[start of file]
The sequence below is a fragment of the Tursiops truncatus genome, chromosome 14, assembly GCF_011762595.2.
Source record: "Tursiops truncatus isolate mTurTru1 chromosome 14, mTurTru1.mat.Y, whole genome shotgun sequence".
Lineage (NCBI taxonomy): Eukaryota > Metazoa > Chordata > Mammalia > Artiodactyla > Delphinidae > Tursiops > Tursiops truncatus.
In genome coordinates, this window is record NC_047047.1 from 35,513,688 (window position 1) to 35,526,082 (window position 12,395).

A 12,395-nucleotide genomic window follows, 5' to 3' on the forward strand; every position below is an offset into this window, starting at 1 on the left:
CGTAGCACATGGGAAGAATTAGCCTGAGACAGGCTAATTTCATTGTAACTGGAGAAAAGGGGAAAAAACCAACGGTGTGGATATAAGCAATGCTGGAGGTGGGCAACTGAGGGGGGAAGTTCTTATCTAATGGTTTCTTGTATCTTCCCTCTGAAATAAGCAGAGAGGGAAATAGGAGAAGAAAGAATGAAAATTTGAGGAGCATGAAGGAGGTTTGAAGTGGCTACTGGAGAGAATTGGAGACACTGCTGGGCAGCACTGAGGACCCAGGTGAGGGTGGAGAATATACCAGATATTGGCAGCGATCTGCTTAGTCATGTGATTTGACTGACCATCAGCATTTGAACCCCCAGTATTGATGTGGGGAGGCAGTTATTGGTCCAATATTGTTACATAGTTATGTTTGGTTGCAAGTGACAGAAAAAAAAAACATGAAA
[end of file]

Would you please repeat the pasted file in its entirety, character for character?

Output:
The sequence below is a fragment of the Tursiops truncatus genome, chromosome 14, assembly GCF_011762595.2.
Source record: "Tursiops truncatus isolate mTurTru1 chromosome 14, mTurTru1.mat.Y, whole genome shotgun sequence".
Lineage (NCBI taxonomy): Eukaryota > Metazoa > Chordata > Mammalia > Artiodactyla > Delphinidae > Tursiops > Tursiops truncatus.
In genome coordinates, this window is record NC_047047.1 from 35,513,688 (window position 1) to 35,526,082 (window position 12,395).

A 12,395-nucleotide genomic window follows, 5' to 3' on the forward strand; every position below is an offset into this window, starting at 1 on the left:
CGTAGCACATGGGAAGAATTAGCCTGAGACAGGCTAATTTCATTGTAACTGGAGAAAAGGGGAAAAAACCAACGGTGTGGATATAAGCAATGCTGGAGGTGGGCAACTGAGGGGGGAAGTTCTTATCTAATGGTTTCTTGTATCTTCCCTCTGAAATAAGCAGAGAGGGAAATAGGAGAAGAAAGAATGAAAATTTGAGGAGCATGAAGGAGGTTTGAAGTGGCTACTGGAGAGAATTGGAGACACTGCTGGGCAGCACTGAGGACCCAGGTGAGGGTGGAGAATATACCAGATATTGGCAGCGATCTGCTTAGTCATGTGATTTGACTGACCATCAGCATTTGAACCCCCAGTATTGATGTGGGGAGGCAGTTATTGGTCCAATATTGTTACATAGTTATGTTTGGTTGCAAGTGACAGAAAAAAAAAACATGAAA